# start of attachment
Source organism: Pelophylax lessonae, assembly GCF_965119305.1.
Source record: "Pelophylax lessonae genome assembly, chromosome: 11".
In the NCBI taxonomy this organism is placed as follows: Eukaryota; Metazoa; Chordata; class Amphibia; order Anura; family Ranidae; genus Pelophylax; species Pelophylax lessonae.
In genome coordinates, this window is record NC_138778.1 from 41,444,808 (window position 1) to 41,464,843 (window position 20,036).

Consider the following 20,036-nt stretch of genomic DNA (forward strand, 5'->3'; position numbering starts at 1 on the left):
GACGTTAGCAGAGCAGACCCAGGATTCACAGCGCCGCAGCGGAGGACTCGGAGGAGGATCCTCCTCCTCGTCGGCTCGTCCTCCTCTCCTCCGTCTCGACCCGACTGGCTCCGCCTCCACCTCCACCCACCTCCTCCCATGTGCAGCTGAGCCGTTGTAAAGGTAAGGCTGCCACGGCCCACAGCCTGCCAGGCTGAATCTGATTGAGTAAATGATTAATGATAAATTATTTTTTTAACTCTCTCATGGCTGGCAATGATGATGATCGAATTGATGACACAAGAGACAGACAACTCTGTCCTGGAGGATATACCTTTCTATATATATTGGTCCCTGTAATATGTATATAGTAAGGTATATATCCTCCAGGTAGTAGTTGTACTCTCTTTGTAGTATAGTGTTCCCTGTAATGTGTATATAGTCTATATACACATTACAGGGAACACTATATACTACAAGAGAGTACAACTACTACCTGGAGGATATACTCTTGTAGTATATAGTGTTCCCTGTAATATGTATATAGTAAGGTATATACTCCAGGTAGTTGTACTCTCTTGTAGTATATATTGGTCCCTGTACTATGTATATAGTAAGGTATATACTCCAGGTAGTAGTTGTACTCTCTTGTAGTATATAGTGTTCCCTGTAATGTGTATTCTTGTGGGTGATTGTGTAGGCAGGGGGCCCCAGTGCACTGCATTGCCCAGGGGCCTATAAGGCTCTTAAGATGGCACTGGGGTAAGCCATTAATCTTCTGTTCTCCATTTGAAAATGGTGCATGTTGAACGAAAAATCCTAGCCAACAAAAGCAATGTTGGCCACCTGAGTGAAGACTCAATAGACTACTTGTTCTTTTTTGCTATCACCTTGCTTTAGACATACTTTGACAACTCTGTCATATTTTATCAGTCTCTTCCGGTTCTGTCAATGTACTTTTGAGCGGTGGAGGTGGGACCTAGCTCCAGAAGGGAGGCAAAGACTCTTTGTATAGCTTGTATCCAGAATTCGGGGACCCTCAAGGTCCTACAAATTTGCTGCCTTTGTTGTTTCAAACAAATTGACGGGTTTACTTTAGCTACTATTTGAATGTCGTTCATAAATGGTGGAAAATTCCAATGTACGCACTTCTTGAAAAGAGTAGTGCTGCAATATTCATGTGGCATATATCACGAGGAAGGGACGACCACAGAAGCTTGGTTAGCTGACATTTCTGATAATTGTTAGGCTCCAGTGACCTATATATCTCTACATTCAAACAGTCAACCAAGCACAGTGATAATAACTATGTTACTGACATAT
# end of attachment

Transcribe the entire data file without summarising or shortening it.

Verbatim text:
Source organism: Pelophylax lessonae, assembly GCF_965119305.1.
Source record: "Pelophylax lessonae genome assembly, chromosome: 11".
In the NCBI taxonomy this organism is placed as follows: Eukaryota; Metazoa; Chordata; class Amphibia; order Anura; family Ranidae; genus Pelophylax; species Pelophylax lessonae.
In genome coordinates, this window is record NC_138778.1 from 41,444,808 (window position 1) to 41,464,843 (window position 20,036).

Consider the following 20,036-nt stretch of genomic DNA (forward strand, 5'->3'; position numbering starts at 1 on the left):
GACGTTAGCAGAGCAGACCCAGGATTCACAGCGCCGCAGCGGAGGACTCGGAGGAGGATCCTCCTCCTCGTCGGCTCGTCCTCCTCTCCTCCGTCTCGACCCGACTGGCTCCGCCTCCACCTCCACCCACCTCCTCCCATGTGCAGCTGAGCCGTTGTAAAGGTAAGGCTGCCACGGCCCACAGCCTGCCAGGCTGAATCTGATTGAGTAAATGATTAATGATAAATTATTTTTTTAACTCTCTCATGGCTGGCAATGATGATGATCGAATTGATGACACAAGAGACAGACAACTCTGTCCTGGAGGATATACCTTTCTATATATATTGGTCCCTGTAATATGTATATAGTAAGGTATATATCCTCCAGGTAGTAGTTGTACTCTCTTTGTAGTATAGTGTTCCCTGTAATGTGTATATAGTCTATATACACATTACAGGGAACACTATATACTACAAGAGAGTACAACTACTACCTGGAGGATATACTCTTGTAGTATATAGTGTTCCCTGTAATATGTATATAGTAAGGTATATACTCCAGGTAGTTGTACTCTCTTGTAGTATATATTGGTCCCTGTACTATGTATATAGTAAGGTATATACTCCAGGTAGTAGTTGTACTCTCTTGTAGTATATAGTGTTCCCTGTAATGTGTATTCTTGTGGGTGATTGTGTAGGCAGGGGGCCCCAGTGCACTGCATTGCCCAGGGGCCTATAAGGCTCTTAAGATGGCACTGGGGTAAGCCATTAATCTTCTGTTCTCCATTTGAAAATGGTGCATGTTGAACGAAAAATCCTAGCCAACAAAAGCAATGTTGGCCACCTGAGTGAAGACTCAATAGACTACTTGTTCTTTTTTGCTATCACCTTGCTTTAGACATACTTTGACAACTCTGTCATATTTTATCAGTCTCTTCCGGTTCTGTCAATGTACTTTTGAGCGGTGGAGGTGGGACCTAGCTCCAGAAGGGAGGCAAAGACTCTTTGTATAGCTTGTATCCAGAATTCGGGGACCCTCAAGGTCCTACAAATTTGCTGCCTTTGTTGTTTCAAACAAATTGACGGGTTTACTTTAGCTACTATTTGAATGTCGTTCATAAATGGTGGAAAATTCCAATGTACGCACTTCTTGAAAAGAGTAGTGCTGCAATATTCATGTGGCATATATCACGAGGAAGGGACGACCACAGAAGCTTGGTTAGCTGACATTTCTGATAATTGTTAGGCTCCAGTGACCTATATATCTCTACATTCAAACAGTCAACCAAGCACAGTGATAATAACTATGTTACTGACATAT